Laconia Daily Sun | T. Caldwell
FRANKLIN — The Three Rivers City is poised for an economic revival through two major projects that will answer a longstanding need: attracting outsiders. PermaCity Life and Mill City Park have generated excitement and, more importantly, investment in the state’s smallest city.
“The city a while ago recognized that we need to increase our tax base in some way, through economic development,” said City Manager Judie Milner. “But our economic base can’t support a business on its own. We need to have something that will bring people in.”
Residents initially pinned their hopes on the revival of the Franklin Opera House, which brought entertainment and educational programming back to the building that also serves as City Hall. It has proven to be a big hit locally, but it has failed to bring large crowds from beyond the immediate area.
Along came Todd Workman with a different approach to revival: arranging for low-cost financing options that encourage business owners to purchase and invest in the old buildings, rather than to simply rent space. He created a nonprofit organization to facilitate the rehabilitation of downtown buildings and attract new businesses.
“At PermaCity Life, we recognize that encouraging property ownership as a redevelopment strategy is a unique approach which has many advantages,” Workman said.
That approach attracted the attention of the Franklin City Council, and Milner said they agreed to assist with grant-writing and other forms of funding to help Workman purchase and fix up some of the old buildings.
The Capital Regional Development Council recently awarded a $5,000 grant to PermaCity Life to help support a condominium conversion plan for three mill buildings, which will transform them into eight commercial and five residential units. The grant will allow the organization to prepare site plans, surveys, and legal documents to obtain planning board approval of the subdivision.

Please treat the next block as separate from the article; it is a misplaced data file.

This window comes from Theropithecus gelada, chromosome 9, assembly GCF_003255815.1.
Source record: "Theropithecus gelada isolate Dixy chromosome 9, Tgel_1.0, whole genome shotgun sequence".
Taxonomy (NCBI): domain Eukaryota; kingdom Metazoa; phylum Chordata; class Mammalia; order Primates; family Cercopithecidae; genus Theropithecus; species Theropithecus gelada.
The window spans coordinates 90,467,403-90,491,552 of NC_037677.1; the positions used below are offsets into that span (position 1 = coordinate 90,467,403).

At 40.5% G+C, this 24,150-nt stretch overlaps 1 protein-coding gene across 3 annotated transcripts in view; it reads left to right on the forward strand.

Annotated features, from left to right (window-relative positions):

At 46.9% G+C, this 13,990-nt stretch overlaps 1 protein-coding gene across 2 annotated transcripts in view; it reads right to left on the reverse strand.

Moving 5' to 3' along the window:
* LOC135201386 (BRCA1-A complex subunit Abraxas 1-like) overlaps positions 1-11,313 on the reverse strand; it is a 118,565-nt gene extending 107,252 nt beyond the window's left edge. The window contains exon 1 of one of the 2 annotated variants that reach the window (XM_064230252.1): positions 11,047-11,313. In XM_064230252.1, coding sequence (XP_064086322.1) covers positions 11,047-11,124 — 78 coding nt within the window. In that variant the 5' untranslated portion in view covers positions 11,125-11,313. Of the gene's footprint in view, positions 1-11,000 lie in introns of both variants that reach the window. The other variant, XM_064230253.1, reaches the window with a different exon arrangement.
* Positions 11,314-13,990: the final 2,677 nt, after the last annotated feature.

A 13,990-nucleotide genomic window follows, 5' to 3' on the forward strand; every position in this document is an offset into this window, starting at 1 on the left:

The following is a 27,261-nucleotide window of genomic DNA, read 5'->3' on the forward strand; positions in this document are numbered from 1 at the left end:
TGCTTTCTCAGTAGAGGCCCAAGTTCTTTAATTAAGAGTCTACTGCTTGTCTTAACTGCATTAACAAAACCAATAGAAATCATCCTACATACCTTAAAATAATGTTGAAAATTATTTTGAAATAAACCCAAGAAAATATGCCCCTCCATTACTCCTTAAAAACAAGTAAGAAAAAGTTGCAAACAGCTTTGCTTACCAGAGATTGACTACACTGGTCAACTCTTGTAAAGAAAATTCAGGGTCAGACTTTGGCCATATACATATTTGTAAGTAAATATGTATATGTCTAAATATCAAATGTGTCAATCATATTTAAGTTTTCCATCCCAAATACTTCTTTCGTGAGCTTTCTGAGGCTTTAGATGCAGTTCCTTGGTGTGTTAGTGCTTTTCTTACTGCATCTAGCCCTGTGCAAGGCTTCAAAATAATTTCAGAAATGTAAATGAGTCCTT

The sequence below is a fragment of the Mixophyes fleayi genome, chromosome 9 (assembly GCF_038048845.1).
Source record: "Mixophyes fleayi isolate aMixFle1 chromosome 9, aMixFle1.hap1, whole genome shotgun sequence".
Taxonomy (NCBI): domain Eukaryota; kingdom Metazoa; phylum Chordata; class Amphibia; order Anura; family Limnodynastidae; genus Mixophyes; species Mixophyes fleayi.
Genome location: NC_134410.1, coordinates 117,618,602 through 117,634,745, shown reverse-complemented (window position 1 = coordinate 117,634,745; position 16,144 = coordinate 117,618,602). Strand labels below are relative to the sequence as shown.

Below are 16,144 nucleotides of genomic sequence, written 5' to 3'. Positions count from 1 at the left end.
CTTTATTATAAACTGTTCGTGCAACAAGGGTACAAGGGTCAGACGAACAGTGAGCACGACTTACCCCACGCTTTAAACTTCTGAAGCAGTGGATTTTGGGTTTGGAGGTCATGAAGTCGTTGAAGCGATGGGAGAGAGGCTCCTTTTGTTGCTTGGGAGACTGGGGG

“We believe, with CRDC’s assistance through this grant funding, we can develop a plan that will create an ‘owner-operator’ which will create pride in ownership,” Workman said.
“Favorable financing terms will likely yield debt service payments equal to or less than pro-forma rents. This will improve cash flow and encourage owners to invest in their business expansion. It's great for the business owner and great for Franklin.”
Mill City Park
Milner said that, when Marty Parichand approached the city with a proposal for a whitewater park in downtown Franklin, there was some skepticism about it. That evaporated when Parichand provided information about other successful whitewater parks and a study that showed such a park could boost Franklin’s economy by $5 to $6 million per year.
The first whitewater park was developed in Salida, Colorado, a city very much like Franklin. Instead of being a mill city, Salida was a major railroad city, with a switching yard and roundtable, before the rail industry disappeared, leaving that city in much the same shape as Franklin after its mills closed. Mike Harvey designed a whitewater park that revived Salida, and Milner said a restaurant at the water’s edge which had grossed between $400,000 and $500,000 a year is now making $4 million a year.
Parichand, owner of Outdoor New England on Central Street, said he was able to raise $35,000 for a feasibility study through crowdfunding, donations, signature events, the sale of T-shirts, mugs, and cozies, and a $10,000 grant from the Horne Foundation.
“After that, things started moving in a positive direction with the city,” he said.